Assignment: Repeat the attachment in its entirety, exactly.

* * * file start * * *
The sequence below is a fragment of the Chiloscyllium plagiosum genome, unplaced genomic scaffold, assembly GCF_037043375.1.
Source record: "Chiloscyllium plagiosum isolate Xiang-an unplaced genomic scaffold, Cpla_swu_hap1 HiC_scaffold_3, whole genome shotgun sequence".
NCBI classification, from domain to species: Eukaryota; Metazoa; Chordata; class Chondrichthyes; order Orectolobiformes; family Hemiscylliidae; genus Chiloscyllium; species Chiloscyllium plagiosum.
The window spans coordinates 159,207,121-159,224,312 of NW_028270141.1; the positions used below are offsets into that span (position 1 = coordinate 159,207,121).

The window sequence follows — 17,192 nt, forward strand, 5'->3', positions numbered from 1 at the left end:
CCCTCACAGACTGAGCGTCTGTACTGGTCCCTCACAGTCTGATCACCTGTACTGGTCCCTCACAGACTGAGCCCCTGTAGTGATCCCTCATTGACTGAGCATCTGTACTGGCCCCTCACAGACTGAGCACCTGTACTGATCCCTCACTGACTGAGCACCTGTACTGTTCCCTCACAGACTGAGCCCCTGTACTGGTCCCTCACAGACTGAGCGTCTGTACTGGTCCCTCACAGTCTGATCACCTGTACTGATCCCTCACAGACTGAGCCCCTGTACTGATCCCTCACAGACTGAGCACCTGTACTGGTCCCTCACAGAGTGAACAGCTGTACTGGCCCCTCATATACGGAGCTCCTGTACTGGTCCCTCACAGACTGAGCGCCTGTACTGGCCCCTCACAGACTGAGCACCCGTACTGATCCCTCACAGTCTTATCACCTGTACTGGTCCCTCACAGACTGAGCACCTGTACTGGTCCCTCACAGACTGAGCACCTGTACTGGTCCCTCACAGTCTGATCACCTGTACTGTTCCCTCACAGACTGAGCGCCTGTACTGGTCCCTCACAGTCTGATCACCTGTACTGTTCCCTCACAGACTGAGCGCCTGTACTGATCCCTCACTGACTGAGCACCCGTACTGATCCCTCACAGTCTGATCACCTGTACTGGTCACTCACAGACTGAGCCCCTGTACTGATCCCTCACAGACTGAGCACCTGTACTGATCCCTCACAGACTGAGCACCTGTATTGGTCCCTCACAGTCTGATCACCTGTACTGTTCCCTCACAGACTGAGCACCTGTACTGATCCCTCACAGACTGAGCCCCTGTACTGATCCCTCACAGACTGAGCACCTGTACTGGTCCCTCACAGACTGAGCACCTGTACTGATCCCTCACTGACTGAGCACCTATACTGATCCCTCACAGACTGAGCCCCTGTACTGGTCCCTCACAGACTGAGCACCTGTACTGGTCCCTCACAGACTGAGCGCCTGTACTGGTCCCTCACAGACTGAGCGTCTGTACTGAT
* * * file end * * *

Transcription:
The sequence below is a fragment of the Chiloscyllium plagiosum genome, unplaced genomic scaffold, assembly GCF_037043375.1.
Source record: "Chiloscyllium plagiosum isolate Xiang-an unplaced genomic scaffold, Cpla_swu_hap1 HiC_scaffold_3, whole genome shotgun sequence".
NCBI classification, from domain to species: Eukaryota; Metazoa; Chordata; class Chondrichthyes; order Orectolobiformes; family Hemiscylliidae; genus Chiloscyllium; species Chiloscyllium plagiosum.
The window spans coordinates 159,207,121-159,224,312 of NW_028270141.1; the positions used below are offsets into that span (position 1 = coordinate 159,207,121).

The window sequence follows — 17,192 nt, forward strand, 5'->3', positions numbered from 1 at the left end:
CCCTCACAGACTGAGCGTCTGTACTGGTCCCTCACAGTCTGATCACCTGTACTGGTCCCTCACAGACTGAGCCCCTGTAGTGATCCCTCATTGACTGAGCATCTGTACTGGCCCCTCACAGACTGAGCACCTGTACTGATCCCTCACTGACTGAGCACCTGTACTGTTCCCTCACAGACTGAGCCCCTGTACTGGTCCCTCACAGACTGAGCGTCTGTACTGGTCCCTCACAGTCTGATCACCTGTACTGATCCCTCACAGACTGAGCCCCTGTACTGATCCCTCACAGACTGAGCACCTGTACTGGTCCCTCACAGAGTGAACAGCTGTACTGGCCCCTCATATACGGAGCTCCTGTACTGGTCCCTCACAGACTGAGCGCCTGTACTGGCCCCTCACAGACTGAGCACCCGTACTGATCCCTCACAGTCTTATCACCTGTACTGGTCCCTCACAGACTGAGCACCTGTACTGGTCCCTCACAGACTGAGCACCTGTACTGGTCCCTCACAGTCTGATCACCTGTACTGTTCCCTCACAGACTGAGCGCCTGTACTGGTCCCTCACAGTCTGATCACCTGTACTGTTCCCTCACAGACTGAGCGCCTGTACTGATCCCTCACTGACTGAGCACCCGTACTGATCCCTCACAGTCTGATCACCTGTACTGGTCACTCACAGACTGAGCCCCTGTACTGATCCCTCACAGACTGAGCACCTGTACTGATCCCTCACAGACTGAGCACCTGTATTGGTCCCTCACAGTCTGATCACCTGTACTGTTCCCTCACAGACTGAGCACCTGTACTGATCCCTCACAGACTGAGCCCCTGTACTGATCCCTCACAGACTGAGCACCTGTACTGGTCCCTCACAGACTGAGCACCTGTACTGATCCCTCACTGACTGAGCACCTATACTGATCCCTCACAGACTGAGCCCCTGTACTGGTCCCTCACAGACTGAGCACCTGTACTGGTCCCTCACAGACTGAGCGCCTGTACTGGTCCCTCACAGACTGAGCGTCTGTACTGAT